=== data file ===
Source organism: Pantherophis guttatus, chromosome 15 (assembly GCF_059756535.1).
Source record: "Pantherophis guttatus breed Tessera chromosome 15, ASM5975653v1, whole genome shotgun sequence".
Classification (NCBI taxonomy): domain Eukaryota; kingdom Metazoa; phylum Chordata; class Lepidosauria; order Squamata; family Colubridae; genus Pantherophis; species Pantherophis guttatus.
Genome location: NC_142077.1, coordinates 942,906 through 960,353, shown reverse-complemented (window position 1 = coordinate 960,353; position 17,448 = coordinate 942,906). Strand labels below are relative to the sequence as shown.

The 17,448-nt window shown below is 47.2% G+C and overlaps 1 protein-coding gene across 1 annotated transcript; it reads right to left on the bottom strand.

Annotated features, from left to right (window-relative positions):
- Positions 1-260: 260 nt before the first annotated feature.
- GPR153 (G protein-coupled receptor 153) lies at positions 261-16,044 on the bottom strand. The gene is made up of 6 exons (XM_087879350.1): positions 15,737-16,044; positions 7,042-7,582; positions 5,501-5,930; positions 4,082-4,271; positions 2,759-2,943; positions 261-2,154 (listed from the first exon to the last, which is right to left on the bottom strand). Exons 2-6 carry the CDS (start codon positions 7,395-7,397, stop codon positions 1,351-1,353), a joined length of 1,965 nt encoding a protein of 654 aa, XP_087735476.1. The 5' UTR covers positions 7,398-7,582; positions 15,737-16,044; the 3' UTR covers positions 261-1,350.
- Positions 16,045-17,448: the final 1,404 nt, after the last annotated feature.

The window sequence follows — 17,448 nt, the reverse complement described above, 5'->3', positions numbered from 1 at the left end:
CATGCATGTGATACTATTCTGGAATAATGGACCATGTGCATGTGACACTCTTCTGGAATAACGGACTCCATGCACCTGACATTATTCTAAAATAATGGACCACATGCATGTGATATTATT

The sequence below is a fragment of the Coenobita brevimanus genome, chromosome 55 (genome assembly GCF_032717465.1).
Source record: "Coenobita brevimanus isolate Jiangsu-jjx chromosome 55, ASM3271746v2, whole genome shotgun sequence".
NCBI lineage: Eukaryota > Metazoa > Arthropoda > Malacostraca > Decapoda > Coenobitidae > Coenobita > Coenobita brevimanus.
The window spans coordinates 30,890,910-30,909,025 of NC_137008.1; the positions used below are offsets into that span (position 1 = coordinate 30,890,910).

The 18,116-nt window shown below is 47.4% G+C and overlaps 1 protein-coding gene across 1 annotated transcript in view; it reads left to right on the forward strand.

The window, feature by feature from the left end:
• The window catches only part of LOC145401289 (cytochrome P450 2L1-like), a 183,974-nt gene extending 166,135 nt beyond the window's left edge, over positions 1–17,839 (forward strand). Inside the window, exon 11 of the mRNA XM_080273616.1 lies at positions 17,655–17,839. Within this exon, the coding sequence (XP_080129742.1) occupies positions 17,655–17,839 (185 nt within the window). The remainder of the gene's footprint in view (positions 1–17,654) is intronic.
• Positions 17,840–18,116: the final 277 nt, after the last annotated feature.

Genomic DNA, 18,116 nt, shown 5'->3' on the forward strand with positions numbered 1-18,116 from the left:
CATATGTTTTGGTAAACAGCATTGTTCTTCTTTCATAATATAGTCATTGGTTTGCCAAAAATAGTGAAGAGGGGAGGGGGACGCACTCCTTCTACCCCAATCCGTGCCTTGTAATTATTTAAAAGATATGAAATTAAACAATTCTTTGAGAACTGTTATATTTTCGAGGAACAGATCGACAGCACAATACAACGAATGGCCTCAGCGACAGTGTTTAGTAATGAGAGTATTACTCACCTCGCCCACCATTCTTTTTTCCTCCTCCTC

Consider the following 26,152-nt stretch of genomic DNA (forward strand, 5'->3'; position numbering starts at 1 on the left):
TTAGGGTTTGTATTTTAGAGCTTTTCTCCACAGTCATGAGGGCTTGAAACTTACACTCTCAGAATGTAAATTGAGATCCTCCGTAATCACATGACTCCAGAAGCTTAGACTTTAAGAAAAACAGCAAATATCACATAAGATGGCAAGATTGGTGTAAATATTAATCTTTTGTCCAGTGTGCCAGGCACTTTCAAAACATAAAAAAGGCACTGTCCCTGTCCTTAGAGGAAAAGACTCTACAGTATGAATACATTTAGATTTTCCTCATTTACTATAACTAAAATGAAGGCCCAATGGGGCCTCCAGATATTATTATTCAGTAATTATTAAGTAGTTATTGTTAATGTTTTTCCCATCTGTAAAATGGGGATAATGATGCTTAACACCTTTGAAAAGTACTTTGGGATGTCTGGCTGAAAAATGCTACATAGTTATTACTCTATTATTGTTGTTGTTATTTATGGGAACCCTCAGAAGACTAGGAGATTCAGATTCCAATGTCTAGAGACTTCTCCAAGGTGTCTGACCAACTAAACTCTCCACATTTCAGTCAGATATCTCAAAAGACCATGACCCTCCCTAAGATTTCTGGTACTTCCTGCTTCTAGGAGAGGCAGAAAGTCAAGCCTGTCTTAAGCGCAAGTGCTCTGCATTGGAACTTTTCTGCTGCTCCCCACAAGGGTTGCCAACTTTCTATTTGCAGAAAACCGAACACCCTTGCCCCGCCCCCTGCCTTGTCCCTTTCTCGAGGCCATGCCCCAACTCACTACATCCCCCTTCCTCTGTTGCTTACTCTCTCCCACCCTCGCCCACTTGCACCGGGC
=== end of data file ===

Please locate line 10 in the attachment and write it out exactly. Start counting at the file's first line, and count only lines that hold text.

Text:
The window sequence follows — 17,448 nt, the reverse complement described above, 5'->3', positions numbered from 1 at the left end: